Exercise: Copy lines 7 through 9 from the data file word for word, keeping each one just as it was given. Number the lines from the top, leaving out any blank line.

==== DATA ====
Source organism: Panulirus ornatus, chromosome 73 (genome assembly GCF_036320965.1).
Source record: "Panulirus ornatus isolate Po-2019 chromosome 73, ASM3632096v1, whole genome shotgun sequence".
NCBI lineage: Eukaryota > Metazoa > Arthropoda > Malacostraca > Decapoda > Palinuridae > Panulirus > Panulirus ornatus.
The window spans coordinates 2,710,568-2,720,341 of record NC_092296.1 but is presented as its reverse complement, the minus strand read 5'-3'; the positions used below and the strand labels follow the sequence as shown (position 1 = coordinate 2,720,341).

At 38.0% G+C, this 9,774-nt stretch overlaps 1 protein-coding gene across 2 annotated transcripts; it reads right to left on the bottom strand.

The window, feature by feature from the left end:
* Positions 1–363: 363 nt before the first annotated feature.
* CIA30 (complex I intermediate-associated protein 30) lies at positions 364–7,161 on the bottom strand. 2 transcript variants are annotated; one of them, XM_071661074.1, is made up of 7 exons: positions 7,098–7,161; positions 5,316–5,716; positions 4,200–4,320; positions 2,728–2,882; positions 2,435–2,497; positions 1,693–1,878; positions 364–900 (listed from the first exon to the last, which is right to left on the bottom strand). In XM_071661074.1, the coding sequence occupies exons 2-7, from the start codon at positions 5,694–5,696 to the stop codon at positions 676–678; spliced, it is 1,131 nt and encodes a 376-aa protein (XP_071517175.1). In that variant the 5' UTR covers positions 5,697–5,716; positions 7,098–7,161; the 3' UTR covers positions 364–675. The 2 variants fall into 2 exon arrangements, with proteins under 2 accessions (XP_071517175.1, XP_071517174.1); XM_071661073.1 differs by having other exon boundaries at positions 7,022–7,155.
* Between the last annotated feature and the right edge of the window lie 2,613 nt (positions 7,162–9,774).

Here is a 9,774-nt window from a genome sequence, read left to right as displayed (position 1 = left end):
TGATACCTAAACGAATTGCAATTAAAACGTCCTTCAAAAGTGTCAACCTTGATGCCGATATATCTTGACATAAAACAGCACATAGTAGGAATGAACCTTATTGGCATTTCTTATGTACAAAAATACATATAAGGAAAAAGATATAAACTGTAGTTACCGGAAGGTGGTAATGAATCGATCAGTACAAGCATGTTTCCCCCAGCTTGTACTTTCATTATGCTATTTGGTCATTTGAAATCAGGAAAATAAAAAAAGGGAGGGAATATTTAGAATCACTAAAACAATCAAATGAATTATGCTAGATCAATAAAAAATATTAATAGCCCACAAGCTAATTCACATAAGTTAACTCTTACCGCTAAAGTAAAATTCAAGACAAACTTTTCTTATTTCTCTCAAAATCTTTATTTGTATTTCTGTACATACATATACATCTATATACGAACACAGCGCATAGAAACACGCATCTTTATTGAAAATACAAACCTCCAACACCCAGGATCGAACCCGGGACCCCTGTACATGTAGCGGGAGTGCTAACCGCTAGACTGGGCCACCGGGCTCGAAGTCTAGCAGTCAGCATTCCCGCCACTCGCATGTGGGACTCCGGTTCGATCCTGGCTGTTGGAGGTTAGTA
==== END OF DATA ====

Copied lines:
* Positions 1–363: 363 nt before the first annotated feature.
* CIA30 (complex I intermediate-associated protein 30) lies at positions 364–7,161 on the bottom strand. 2 transcript variants are annotated; one of them, XM_071661074.1, is made up of 7 exons: positions 7,098–7,161; positions 5,316–5,716; positions 4,200–4,320; positions 2,728–2,882; positions 2,435–2,497; positions 1,693–1,878; positions 364–900 (listed from the first exon to the last, which is right to left on the bottom strand). In XM_071661074.1, the coding sequence occupies exons 2-7, from the start codon at positions 5,694–5,696 to the stop codon at positions 676–678; spliced, it is 1,131 nt and encodes a 376-aa protein (XP_071517175.1). In that variant the 5' UTR covers positions 5,697–5,716; positions 7,098–7,161; the 3' UTR covers positions 364–675. The 2 variants fall into 2 exon arrangements, with proteins under 2 accessions (XP_071517175.1, XP_071517174.1); XM_071661073.1 differs by having other exon boundaries at positions 7,022–7,155.
* Between the last annotated feature and the right edge of the window lie 2,613 nt (positions 7,162–9,774).